Tozum Bahcheli, Professor and Chair, Department of Political Science

King’s University College at Western University


It is understandable that any new initiative to settle the long-standing Cyprus dispute will arouse expectations and sanguinity in various quarters on the island and beyond.  There appear to be numerous promising indicators. After months of deliberations, the Greek and Turkish Cypriot leaders have agreed on a joint communique that has defined the parameters of a settlement. For the first time senior Greek Cypriot officials have visited Ankara for direct exchanges, while their Turkish Cypriot counterparts met high officials in Athens.


One could cite several other encouraging signs as well, including Washington’s renewed interest in the new talks, presumably to help facilitate the export of newly-discovered Cypriot and Israeli gas to Europe via Turkey.  But one should not make too much of Washington’s or other the external actors’ capacity to facilitate a settlement, with Turkey’s exception. Ankara has ample clout over Turkish Cypriots and will be required to make such important concessions as withdrawing its large contingent of troops stationed on the island as part of a settlement. Its active support of the negotiations by the Cypriot parties is thus essential to the prospects of an agreement to reunify the island as a federation.


It is instructive to consider the current political outlook and calculations on both sides in the island and in Turkey since the failed Cypriot referenda on the Annan plan ten years ago.  The Greek Cypriot-led Republic of Cyprus has used its veto to check Turkey’s EU accession course since 2004 in the hope of wringing Turkish concessions on Cyprus. But Ankara has not budged. Greek Cypriot president Nicos Anastasiades is in an unenviable predicament. He needs better terms than were on offer in the UN plan to sway Greek Cypriot voters who massively rejected the Annan plan in 2004, to support a new settlement. But the chances of achieving improved terms for Greek Cypriots are uncertain at best.


The DIKO party recently abandoned the governing coalition led by Anastasiades’ DISY party over perceived Greek Cypriot concessions in the communique that launched the latest round of intercommunal negotiations. This is a reminder of the political constraints that limit Anastasiades’ room for manoeuvre. In fact, he faces the same challenge as any Greek Cypriot leader who backs a settlement acceptable to Turkish Cypriots, namely persuading his electorate to accept the merits of a bi-zonal federation in which the Turkish Cypriot minority will enjoy political equality with the Greek Cypriot majority.  This will be a tall order.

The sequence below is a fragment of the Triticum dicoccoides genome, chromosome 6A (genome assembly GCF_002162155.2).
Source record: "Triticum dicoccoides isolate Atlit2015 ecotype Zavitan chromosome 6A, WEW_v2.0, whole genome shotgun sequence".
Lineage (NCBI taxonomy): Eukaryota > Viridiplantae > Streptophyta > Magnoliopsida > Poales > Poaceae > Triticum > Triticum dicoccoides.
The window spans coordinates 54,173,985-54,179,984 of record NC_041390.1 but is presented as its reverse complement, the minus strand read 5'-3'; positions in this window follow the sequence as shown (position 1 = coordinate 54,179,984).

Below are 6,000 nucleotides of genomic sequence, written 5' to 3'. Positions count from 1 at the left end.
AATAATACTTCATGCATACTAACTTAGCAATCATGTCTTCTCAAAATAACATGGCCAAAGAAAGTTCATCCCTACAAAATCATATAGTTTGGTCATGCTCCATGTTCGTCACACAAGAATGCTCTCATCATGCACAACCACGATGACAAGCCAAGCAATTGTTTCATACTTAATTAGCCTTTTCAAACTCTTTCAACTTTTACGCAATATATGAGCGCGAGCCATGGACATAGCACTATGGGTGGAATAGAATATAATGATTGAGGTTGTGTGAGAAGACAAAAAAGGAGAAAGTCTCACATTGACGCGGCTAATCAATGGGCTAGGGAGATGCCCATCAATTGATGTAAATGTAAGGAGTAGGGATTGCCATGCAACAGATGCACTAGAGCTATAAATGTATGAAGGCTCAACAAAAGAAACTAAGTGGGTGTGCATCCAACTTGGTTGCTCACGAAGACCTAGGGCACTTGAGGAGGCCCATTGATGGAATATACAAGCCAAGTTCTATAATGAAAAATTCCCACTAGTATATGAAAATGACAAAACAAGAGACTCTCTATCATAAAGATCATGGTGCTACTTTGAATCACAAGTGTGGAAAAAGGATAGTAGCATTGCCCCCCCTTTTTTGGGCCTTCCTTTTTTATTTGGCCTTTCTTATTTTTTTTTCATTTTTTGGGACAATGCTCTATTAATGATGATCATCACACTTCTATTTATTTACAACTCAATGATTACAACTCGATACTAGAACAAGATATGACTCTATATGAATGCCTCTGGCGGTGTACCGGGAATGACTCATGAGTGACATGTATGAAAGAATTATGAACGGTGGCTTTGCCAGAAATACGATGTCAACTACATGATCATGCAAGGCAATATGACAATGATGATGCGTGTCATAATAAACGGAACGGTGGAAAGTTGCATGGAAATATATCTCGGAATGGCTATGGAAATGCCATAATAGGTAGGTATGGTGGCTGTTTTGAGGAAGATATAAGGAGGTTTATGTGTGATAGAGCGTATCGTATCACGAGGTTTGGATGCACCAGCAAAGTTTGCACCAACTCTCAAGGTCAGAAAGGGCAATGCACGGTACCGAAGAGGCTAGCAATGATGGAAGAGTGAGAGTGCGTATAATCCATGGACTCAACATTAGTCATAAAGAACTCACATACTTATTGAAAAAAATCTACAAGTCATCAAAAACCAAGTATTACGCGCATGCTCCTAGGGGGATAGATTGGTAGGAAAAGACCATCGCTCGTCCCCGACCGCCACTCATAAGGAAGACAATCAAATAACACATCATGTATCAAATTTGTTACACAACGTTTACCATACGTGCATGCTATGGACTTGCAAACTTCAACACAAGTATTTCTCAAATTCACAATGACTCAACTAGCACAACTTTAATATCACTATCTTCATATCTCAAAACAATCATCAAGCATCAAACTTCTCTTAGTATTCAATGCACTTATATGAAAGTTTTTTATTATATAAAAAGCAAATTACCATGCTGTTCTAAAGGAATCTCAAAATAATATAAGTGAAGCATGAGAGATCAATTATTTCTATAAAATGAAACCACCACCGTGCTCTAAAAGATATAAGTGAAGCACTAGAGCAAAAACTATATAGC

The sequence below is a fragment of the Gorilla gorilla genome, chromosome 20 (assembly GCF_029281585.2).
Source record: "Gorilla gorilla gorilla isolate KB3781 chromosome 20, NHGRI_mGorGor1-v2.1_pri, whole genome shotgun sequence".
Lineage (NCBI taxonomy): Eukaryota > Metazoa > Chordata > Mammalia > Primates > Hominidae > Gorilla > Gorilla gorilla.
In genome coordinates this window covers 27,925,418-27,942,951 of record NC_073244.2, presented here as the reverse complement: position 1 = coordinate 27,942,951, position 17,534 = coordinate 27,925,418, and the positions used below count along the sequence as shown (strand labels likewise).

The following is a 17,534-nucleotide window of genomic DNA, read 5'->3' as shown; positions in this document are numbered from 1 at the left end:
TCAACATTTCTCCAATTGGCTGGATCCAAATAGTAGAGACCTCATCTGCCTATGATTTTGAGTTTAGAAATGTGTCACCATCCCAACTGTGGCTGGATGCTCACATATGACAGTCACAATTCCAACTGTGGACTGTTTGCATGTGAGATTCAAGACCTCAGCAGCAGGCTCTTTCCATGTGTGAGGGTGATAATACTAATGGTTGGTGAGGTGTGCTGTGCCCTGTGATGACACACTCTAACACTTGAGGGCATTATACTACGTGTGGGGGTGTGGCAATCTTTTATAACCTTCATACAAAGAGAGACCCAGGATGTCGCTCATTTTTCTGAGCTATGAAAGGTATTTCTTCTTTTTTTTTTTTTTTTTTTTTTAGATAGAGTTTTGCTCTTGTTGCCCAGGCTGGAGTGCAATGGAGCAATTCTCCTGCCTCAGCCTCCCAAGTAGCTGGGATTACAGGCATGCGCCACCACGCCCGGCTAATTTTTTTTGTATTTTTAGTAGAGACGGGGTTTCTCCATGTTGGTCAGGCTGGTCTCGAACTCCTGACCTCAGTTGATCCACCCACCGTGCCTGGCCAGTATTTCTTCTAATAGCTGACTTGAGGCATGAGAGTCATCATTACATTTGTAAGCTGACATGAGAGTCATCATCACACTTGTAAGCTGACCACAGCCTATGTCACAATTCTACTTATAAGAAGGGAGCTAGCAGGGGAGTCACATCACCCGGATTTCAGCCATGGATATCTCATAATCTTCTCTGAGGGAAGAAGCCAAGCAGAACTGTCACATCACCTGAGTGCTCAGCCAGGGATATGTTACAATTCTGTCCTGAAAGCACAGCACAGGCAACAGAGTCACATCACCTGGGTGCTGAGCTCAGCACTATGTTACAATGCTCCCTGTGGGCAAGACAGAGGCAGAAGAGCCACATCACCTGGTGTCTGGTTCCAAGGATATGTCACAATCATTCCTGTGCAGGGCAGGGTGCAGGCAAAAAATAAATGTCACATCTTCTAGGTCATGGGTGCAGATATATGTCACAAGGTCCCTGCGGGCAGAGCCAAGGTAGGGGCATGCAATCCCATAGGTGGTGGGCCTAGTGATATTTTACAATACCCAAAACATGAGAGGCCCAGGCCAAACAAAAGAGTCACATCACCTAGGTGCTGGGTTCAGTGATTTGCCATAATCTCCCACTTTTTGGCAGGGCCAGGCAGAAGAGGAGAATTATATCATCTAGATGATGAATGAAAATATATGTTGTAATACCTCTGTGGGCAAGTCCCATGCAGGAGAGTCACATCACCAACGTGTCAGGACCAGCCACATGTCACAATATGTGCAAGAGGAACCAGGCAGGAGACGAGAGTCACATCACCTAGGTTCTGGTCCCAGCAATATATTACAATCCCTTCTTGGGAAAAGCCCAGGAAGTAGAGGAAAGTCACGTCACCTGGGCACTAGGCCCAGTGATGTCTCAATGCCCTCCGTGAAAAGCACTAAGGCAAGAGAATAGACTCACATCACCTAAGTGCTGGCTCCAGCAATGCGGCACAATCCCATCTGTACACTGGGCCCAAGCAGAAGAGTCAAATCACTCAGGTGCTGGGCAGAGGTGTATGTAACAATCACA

Turkish Cypriot president Dervis Eroglu is no more committed to a federal settlement than most Greek Cypriots. As a long-time champion of separate Turkish Cypriot statehood, he would have no regrets if the attempts to reunify the island were unsuccessful.  Still, he remains engaged in talks to find a settlement because Ankara supports renewed talks and a large segment of the Turkish community supports a federal union with Greek Cypriots. Eroglu and Ankara believe that they have acquired a new leverage over Greek Cypriots because the only practical method of exporting Cypriot gas is by pipeline to nearby Turkey. This can only be achieved if a Cyprus settlement is forthcoming.


Of course, energy-poor Turkey will benefit greatly as well if the project to ship Cypriot (presumably together with Israeli) gas was realized. But two key encumbrances are bound to inhibit Turkey’s interest in the Cypriot negotiations, at least in the short term.  The first is the decline in Turkey’s prospects of EU membership. It will be recalled that the strong desire to secure an EU accession course was the principal motivation for Turkey’s governing Justice and Development Party (the AKP) to play a supportive role in achieving a Cyprus settlement during the Annan negotiations (2002-2004). After repeated rebuffs, the AKP leadership no longer expects Turkey to be admitted to the EU. Secondly, the massive corruption scandal that broke out in mid-December 2013, involving Turkish prime minister Recep Tayyip Erdogan, his family and some key members of his cabinet, has created a major political crisis in Turkey and forced Erdogan to fight for his political life. He is therefore unlikely to remain adequately engaged with the Cyprus file and defend likely Turkish concessions against charges of sell-out by Turkish nationalists. It is difficult to envisage a Cyprus settlement without Turkey’s active involvement in the intercommunal negotiations.  


For all the understandable expectations that have been generated by the re-launch of the peace talks in some circles, most Greek and Turkish Cypriots remain guarded about the chances of a settlement. They are wise to do so.

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